‘Clotted’ by Eli Moore reveals microscopic details of red blood cells in a clot, and was the winning entry in the 2018 UniSA Images of Research competition.
Images taken out of a research context and shared with the public offer a way to connect scientists with the broader world – and vice versa. These photos are stunning examples.
SCI + POP is a new social media project that circulates images to communicate research findings and provides commentary on science and health policy.
There are many reasons why scientists collaborating with artists makes sense, now more than ever.
Vaccinations have saved countless lives and untold suffering, even though many adults still believe vaccines are bad for their children.
Vaccines have long been considered safe, but many people still believe they are not. A new study shows that people who think they know more than medical experts are more likely to believe that vaccine are not safe.
Life in the human herd is complex, and we are unavoidably inter-dependent when it comes to our health. Population health science looks at the things that cause ill-health in the first place.
A scene from the short film KCLOC.
What does time really mean? What if you could play with time? And what if we lived in a world without fungi? Some of the questions posed by filmmakers exploring the world of science.
The colour of gold nanoparticles in suspension varies according to the size of the nanoparticles.
Nanotechnology brings together multiple science disciplines to create devices that mimic the refinements of nature. It’s difficult – and exhilarating.
A diversity of voices is important in science communication.
Michael D Brown/Shutterstock
Scientists can be powerful influencers and role models. So there's reason for concern when the same names and faces dominate coverage and visibility.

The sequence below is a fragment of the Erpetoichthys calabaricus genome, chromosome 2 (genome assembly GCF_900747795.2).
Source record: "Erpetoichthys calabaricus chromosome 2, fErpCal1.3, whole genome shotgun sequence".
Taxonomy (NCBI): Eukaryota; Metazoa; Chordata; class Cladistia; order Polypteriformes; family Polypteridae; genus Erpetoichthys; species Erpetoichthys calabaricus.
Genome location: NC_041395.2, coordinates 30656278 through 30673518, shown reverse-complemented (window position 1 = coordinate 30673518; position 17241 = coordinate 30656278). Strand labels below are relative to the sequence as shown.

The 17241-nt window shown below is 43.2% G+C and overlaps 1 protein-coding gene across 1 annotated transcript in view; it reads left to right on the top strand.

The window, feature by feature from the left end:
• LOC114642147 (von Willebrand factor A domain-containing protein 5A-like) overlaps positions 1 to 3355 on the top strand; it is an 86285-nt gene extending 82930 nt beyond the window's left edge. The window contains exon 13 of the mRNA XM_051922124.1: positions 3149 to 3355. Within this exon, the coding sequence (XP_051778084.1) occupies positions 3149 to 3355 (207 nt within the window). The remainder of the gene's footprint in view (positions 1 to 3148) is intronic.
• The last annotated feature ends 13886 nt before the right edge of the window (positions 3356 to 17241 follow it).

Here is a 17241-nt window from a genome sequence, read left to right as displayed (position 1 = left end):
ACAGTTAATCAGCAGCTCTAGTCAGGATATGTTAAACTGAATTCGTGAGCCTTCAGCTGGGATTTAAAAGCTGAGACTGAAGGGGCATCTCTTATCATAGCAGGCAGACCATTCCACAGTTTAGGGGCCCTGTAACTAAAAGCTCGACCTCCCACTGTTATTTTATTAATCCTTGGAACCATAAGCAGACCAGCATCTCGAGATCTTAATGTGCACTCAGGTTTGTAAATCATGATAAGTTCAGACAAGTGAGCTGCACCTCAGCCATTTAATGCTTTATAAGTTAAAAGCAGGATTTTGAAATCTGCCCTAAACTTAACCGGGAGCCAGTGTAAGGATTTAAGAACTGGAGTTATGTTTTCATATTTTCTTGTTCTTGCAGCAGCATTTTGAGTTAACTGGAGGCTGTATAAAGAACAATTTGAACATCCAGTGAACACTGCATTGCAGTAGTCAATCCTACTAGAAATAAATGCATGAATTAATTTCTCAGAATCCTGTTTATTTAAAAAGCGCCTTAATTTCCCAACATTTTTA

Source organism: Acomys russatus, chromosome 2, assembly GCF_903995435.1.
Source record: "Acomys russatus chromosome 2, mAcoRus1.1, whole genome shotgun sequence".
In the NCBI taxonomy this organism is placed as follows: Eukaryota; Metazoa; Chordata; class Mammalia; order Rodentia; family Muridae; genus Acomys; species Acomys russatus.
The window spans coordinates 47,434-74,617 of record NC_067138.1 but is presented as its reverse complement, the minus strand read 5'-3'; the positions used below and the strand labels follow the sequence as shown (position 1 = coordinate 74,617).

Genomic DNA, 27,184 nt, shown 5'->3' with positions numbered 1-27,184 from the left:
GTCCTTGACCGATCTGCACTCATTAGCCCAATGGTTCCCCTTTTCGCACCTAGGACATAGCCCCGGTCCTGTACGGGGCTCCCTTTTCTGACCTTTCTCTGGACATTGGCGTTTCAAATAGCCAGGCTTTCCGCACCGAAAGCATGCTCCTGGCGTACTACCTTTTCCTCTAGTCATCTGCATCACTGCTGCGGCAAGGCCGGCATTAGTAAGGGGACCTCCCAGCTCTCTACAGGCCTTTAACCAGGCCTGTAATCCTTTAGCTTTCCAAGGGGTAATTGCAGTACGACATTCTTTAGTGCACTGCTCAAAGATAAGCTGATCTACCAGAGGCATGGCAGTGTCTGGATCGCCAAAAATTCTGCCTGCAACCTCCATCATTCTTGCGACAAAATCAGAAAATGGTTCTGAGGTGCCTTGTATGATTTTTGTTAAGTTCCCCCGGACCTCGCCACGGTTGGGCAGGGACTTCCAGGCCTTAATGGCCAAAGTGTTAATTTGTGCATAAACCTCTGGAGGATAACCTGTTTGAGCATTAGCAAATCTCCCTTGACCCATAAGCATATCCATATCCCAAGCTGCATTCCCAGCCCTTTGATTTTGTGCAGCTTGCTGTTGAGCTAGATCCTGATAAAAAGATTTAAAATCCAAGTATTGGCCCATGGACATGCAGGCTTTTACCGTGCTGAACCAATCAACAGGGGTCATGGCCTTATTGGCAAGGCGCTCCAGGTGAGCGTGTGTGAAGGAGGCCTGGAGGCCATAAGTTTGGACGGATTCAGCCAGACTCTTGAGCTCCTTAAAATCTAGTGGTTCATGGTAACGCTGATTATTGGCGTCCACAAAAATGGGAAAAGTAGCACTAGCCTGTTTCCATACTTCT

People will listen more when they like what they’re hearing.
Facts will only get you so far when it comes to climate change. To get conservatives on side, climate communicators must focus on the values conservatives hold dear, such as preserving the status quo.
Could seeing things in black-and-white terms influence people’s views on scientific questions?
Why do some people reject scientifically accepted ideas? A psychotherapist points to black-and-white thinking as part of the explanation.
The first March for Science, April 22, 2017, Washington DC.
On the eve of the March for Science, a marine biologist explains why she's returning from abroad to speak out for science in the Trump era.
One of the authors speaking at the 2017 March for Science.
Four scientists talk through the ways they now build outreach into their work as a way to spread their research's impact – something that wasn't the norm for past generations of academics.
March for Science in Portland, Oregon, April 22, 2017.
The March for Science on April 14 and Earth Day on April 22 are likely to generate big crowds demonstrating against Trump administration policies. Here are some issues they'll be marching about.
Academic writing is so different from the spoken word.
Never underestimate a person with dyslexia - the skills and strategies they've developed to survive academia can be the right fit for effective communication.
Some information on the climate has been obscured.
Despite scientists' initial concerns, federal climate change data sets are still available. But other documents and web pages have changed over the last year.
Homes are surrounded by floodwaters from Tropical Storm Harvey in Spring, Texas on Tuesday, Aug. 29, 2017.
(AP Photo/David J. Phillip, File)
Despite strong evidence that human activities have altered the climate, not everyone sees the risks. New research explains why some people seem blind to the signs of climate change.
Knowledge has been democratized. What does that mean for scientists?
Much like the printing press upset the social order centuries ago, the explosion of information online is challenging the role of scientists in society.
Breaking out of the ivory tower can be hard to do.
Academics can control the way they engage with people, and communicate – and these are skills that get better with practice.
A reporter interviews a protester outside the Amarillo courthouse.
AP Photo/Eric Gay
Twenty years ago, a Texas court decided Winfrey hadn't defamed the state's cattle industry. At the time, local media struggled to explain the science at stake in the case.
Science Meets Parliament offers scientists a rare glimpse inside Australia’s parliamentary system.
Social Estate on Unsplash
Starting February 14, the Science Meets Parliament event brings clear benefits - but there's a case to be made for an ongoing effort in "Science Listens, Engages, and Collaborates with the Public."
Science is one thread of culture – and entertainment, including graphic books, can reflect that.
'The Dialogues,' by Clifford V. Johnson (MIT Press 2017)
You might not think much about science topics as part of your everyday life. But science – like art, music, religion – is part of our culture, and scientists can help it reclaim its rightful place.